Traditionally, Jewish communities have provided both physical care of their dead and places for their burial. Biblical references for this start with Abraham and his purchase of the Cave of Machpelach to bury Sarah. Historically a chevra kadisha and a cemetery often existed in a community before a synagogue building.
Hakafa has arrangements with the following two cemeteries (Click here for pricing information):
Shalom Memorial Park
In keeping with this tradition, shortly after Hakafa organized as a congregation in 1984, members arranged to have a Hakafa section at Shalom Memorial Park in Arlington Heights. It consists of approximately 120 gravesites, about 50 of which have been sold to congregational members for themselves and their families. Shalom offers traditional burial options in this section, as well as in other areas of the park, including family plots. Shalom also offers an interfaith section, which is at some distance from Hakafa’s section. A non-Jewish spouse/partner of a Hakafa member can be buried in the interfaith section next to a Jewish spouse, but may not be buried in the designated Hakafa area. Shalom has a columbarium for the “ashes,” known as cremains, left after cremation. Cremains can also be buried at any site throughout the Park, but following the aforementioned traditional restrictions regarding Jewish identity.
Willow Lawn Cemetery
In a effort to provide additional burial options for Hakafa members, plans have been investigated for a new site at Willow Lawn Cemetery in Vernon Hills, less than a 30 minute drive from Glencoe. Currently this interfaith cemetery has 2 areas consecrated for traditional Jewish burial, one of which allows headstones and one which allows only for memorial plaques level with the ground. Burial in these sections is restricted, in the same way as that at Shalom, to Jewish persons. There is an interfaith section right next to the Jewish sections, divided from them, as is traditionally done, by a hedge. Willow Lawn has a crematorium, for those who choose cremation. There is also a pet cemetery, Arrowwood, on the site.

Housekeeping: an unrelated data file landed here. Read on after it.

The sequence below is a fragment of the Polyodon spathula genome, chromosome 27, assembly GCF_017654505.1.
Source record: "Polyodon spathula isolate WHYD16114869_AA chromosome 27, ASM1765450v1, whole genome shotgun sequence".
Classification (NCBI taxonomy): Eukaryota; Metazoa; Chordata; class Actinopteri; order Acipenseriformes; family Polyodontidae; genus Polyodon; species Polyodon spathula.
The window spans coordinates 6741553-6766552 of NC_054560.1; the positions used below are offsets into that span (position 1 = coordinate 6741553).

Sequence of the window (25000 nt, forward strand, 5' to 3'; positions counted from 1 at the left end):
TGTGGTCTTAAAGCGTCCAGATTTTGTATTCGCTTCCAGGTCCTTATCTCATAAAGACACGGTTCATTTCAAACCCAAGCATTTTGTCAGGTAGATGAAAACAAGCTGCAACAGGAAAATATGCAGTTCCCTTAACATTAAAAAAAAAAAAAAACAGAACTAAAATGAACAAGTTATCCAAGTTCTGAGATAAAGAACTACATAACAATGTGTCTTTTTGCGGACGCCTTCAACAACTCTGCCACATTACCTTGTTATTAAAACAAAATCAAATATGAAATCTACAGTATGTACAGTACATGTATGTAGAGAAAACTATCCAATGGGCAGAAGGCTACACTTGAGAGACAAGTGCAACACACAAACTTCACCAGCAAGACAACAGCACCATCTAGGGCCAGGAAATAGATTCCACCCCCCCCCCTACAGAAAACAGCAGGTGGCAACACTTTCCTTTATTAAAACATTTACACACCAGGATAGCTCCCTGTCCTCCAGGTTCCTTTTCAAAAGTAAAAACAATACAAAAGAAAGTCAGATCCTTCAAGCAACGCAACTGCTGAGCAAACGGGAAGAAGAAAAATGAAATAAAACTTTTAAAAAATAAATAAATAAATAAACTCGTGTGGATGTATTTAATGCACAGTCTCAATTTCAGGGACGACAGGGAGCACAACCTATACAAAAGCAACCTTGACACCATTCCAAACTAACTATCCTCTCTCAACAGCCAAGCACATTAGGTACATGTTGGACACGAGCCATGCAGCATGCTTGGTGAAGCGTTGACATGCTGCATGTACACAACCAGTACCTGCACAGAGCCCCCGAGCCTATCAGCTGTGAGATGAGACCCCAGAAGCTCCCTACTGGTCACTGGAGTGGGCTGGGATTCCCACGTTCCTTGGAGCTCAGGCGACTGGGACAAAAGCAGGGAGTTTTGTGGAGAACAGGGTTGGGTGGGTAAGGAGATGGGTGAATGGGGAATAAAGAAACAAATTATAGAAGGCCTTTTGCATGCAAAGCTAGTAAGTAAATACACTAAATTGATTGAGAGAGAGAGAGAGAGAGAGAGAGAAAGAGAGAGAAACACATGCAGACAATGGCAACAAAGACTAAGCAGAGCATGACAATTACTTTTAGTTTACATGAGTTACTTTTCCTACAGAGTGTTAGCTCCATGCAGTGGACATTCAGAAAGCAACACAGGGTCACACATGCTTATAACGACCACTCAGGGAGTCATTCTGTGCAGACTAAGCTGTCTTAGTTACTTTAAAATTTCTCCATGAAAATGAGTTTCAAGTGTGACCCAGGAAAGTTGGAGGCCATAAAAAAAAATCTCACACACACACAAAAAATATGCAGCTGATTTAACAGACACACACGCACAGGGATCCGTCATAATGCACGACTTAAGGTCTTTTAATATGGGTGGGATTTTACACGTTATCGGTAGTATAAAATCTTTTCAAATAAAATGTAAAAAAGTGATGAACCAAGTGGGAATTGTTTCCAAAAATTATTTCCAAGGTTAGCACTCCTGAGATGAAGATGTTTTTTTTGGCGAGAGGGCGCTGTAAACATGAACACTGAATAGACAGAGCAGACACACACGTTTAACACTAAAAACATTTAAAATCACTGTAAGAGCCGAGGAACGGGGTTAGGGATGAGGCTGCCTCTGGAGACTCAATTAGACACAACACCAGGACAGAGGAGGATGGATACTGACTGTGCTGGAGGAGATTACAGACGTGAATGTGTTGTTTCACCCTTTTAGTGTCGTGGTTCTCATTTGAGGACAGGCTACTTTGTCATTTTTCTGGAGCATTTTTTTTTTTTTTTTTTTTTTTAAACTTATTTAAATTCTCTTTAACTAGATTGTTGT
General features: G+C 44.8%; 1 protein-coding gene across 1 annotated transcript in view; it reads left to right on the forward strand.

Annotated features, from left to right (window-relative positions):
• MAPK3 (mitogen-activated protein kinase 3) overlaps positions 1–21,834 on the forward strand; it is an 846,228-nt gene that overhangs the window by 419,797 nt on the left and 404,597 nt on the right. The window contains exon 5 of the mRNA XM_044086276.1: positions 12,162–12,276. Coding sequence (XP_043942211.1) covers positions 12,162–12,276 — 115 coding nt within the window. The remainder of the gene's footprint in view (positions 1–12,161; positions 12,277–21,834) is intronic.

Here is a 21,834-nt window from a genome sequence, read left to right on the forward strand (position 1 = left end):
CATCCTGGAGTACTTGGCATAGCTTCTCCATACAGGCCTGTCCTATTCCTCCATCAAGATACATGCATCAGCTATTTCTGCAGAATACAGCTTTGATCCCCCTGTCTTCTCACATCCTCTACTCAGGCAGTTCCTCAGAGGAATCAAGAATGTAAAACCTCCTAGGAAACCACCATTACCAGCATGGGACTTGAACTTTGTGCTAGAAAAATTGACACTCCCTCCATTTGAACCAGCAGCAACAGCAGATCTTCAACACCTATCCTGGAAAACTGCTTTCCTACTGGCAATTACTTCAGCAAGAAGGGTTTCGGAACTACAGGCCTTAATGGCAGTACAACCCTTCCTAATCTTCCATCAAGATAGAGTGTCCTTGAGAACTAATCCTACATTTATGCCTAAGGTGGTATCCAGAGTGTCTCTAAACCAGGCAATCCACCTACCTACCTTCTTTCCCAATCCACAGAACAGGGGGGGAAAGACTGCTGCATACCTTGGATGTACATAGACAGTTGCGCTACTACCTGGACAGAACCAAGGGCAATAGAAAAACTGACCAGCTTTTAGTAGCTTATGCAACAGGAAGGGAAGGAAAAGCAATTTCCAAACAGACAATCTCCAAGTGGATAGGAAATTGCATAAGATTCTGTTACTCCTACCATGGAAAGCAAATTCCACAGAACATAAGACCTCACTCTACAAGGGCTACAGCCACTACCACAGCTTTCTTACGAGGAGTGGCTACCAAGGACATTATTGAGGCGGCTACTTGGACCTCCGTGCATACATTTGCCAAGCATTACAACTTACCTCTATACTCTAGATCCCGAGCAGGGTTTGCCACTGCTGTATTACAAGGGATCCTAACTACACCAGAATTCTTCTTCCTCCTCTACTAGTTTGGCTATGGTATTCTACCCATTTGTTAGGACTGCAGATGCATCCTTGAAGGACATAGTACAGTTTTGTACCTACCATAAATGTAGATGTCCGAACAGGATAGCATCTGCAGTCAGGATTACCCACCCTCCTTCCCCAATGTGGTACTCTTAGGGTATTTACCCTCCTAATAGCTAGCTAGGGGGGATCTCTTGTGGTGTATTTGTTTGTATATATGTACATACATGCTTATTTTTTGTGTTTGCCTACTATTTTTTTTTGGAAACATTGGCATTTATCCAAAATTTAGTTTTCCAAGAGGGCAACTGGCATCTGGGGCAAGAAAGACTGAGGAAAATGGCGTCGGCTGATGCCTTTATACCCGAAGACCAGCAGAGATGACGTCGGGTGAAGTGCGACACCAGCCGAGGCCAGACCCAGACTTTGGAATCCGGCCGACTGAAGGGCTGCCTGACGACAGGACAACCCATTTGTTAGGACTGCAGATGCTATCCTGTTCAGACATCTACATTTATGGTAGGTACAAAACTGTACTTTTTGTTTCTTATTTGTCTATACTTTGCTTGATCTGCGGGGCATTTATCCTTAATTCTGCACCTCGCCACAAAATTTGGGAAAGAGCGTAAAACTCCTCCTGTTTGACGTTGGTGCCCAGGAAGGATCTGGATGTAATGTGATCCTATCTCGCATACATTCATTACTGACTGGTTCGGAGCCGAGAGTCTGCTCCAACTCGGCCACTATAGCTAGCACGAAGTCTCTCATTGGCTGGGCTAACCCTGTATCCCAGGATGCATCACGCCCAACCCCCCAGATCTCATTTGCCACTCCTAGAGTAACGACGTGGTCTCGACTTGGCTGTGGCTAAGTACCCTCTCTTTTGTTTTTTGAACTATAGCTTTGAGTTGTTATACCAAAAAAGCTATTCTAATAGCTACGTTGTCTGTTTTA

We have the opportunity at Willow Lawn to open a new section which will serve two purposes. First, we can, as a congregation, consecrate an area in which non-Jewish partners and family members could be buried with a Jewish spouse. There is interest in this inclusive approach to community in other more liberal congregations in the area, whom we could invite to participate in this effort. Second, we can offer a “green burial” option. Green burial is a more ecologically sound method of burial which reduces the amount of non-decomposable and/or toxic materials put into the ground by eliminating concrete grave liners, large headstones, caskets with metal parts, and embalming fluids. It is less expensive than traditional burial, because those materials do not have to be purchased. It also has a lower environmental footprint than cremation, which requires carbon fuels and expels toxic wastes into the air. We can provide for burial or scattering of cremains in this new green Hakafa section for those who choose cremation.
Nationally, there are many large green cemeteries in all parts of the country; the closest to us is Forest Home in Milwaukee. There has been a small green section in Windridge Memorail Park in Cary, Illinois, for about 30 years. This cemetery is owned by Stonemor, the national company that also owns Willow Lawn; this is the only green cemetery in the Chicago area. The only specifically Jewish green cemetery area in the United States was consecrated in May 2010 in Forever Fernwood, a long-established green cemetery in Mill Valley, California.